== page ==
check_x509 is a script to check the validity of various x509 entities.
Currently it checks certificates and CRLs for expiration. In the future it'll
likely check for valid CA signatures and other things.
check_x509 was written to fit in well with nagios/nrpe and similar monitoring
infrastructures, but also to be an easy-to-use command line utility for
checking x509 entities as well as for easy use in cron or other scripts.
Your best bet is to read the POD documentation and the --help option, but the simple invocations are:
check_x509 --certificate /path/to/cert.crt --cert-form PEM --warn 4w \ --crit 2w -v
-v option. It's the most useful way to run it interactively, but is
too noisy when being used as a plugin to something like Nagios. Another
example would be:
check_x509 --crl /path/to/crl.crt --crl-form DER --warn 4w --crit 2w -v
To check a CRL instead of a certificate.
check_x509 also supports bundles of PEM-encoded certificates or CRLs.
check_x509's configuration file is YAML. I find YAML to be great for config
files because it's a natural way to represent arbitrary hierarchical data. It
does take a few minutes to get used to, but the quick version is:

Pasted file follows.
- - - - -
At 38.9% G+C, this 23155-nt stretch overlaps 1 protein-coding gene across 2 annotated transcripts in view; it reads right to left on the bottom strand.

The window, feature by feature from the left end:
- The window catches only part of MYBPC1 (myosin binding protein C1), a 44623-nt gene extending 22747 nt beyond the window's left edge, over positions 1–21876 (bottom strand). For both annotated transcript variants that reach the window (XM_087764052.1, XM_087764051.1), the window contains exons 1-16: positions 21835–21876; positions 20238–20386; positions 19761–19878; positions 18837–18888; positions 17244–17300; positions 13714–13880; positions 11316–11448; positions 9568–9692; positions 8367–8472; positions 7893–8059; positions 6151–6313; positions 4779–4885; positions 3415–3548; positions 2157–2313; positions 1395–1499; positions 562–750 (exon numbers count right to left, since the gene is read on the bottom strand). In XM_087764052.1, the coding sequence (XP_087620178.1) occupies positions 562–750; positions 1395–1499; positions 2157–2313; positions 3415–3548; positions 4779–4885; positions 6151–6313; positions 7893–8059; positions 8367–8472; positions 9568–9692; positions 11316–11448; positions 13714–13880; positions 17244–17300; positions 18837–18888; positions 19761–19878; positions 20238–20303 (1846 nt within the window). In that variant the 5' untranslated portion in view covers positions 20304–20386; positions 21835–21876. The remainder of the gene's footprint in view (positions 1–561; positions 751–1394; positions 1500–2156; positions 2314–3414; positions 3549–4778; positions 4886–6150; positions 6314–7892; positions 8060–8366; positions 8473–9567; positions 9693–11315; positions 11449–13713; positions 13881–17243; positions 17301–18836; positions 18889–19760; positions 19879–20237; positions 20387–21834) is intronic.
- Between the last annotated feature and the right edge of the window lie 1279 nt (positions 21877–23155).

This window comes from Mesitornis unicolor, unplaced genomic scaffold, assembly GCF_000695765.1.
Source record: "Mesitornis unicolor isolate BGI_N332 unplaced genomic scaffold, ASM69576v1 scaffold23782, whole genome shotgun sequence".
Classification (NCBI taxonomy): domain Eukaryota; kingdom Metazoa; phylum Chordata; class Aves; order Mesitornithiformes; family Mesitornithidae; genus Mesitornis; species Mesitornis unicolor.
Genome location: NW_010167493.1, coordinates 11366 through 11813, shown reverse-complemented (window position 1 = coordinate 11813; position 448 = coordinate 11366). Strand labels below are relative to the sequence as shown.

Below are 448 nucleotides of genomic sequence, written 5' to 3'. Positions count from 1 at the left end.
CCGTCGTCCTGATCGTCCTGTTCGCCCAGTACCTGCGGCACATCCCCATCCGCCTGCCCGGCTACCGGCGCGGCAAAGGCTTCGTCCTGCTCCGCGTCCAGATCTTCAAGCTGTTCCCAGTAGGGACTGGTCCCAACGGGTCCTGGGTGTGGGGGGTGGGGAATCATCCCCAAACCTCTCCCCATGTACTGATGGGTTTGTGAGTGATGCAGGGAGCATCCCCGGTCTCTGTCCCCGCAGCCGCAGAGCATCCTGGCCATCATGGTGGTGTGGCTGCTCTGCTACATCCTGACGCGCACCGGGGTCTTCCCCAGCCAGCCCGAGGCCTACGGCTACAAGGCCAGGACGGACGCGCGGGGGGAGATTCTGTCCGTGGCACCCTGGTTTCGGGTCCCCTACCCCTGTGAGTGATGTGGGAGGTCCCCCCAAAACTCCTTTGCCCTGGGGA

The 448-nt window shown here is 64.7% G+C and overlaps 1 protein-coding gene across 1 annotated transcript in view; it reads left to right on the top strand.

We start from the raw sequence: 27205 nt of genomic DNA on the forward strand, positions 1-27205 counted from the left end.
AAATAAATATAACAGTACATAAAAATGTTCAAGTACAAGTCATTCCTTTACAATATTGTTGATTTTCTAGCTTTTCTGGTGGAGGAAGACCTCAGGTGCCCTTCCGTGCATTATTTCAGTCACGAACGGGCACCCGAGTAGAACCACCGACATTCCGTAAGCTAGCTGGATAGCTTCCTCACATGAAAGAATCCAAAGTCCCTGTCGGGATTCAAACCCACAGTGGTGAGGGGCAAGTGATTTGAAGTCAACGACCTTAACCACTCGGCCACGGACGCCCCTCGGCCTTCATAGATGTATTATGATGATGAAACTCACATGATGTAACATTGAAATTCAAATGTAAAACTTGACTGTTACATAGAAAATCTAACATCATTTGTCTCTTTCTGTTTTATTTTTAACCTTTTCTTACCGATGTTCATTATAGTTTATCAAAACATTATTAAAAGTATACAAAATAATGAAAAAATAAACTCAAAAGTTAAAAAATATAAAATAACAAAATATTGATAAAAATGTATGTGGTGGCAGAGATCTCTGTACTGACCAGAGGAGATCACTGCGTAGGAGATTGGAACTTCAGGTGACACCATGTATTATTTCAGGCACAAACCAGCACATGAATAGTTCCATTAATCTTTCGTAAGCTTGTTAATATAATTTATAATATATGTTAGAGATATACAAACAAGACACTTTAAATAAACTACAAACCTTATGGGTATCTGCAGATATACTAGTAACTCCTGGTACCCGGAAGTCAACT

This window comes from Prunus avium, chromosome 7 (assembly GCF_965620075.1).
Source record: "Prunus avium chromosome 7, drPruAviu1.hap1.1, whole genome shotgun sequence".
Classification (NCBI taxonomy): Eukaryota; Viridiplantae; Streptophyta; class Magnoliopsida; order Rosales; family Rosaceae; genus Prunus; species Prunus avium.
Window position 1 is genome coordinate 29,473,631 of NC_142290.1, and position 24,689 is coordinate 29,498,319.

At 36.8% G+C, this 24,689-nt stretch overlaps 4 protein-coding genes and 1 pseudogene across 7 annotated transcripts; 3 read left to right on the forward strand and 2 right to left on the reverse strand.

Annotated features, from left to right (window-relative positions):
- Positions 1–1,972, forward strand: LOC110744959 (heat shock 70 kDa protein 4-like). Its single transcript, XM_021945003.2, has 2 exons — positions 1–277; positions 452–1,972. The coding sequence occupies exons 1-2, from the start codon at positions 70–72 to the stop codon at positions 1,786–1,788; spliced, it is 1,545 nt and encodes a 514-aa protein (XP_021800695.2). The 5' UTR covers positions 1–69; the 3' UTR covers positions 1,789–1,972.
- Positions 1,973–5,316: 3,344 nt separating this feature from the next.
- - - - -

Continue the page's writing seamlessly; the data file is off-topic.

- key-values are:
- arrays are:
- foo - var
- hashes are:
something: foo: bar baz: bat
As you can see, nesting is trivial. If you don't understand, don't worry, is a complete example config file included in the distribution to help you.
check_x509 attempts to be a one-stop shop for checking all X509 entities on a
box in one step (if you want it to be). In order to do that right, that means
check_x509 supports per-entity thresholds.
A note on bundles
check_x509 handles bundles of both certificates and CRLs. This is useful for
bundles that apache, openssl, or other software may need. When handling this,
check_x509 will check each entity in the bundle and report on the bundle as a
whole. In verbose mode, the expiration for each object in the bundle will be
printed, but only the most sever status is actually used.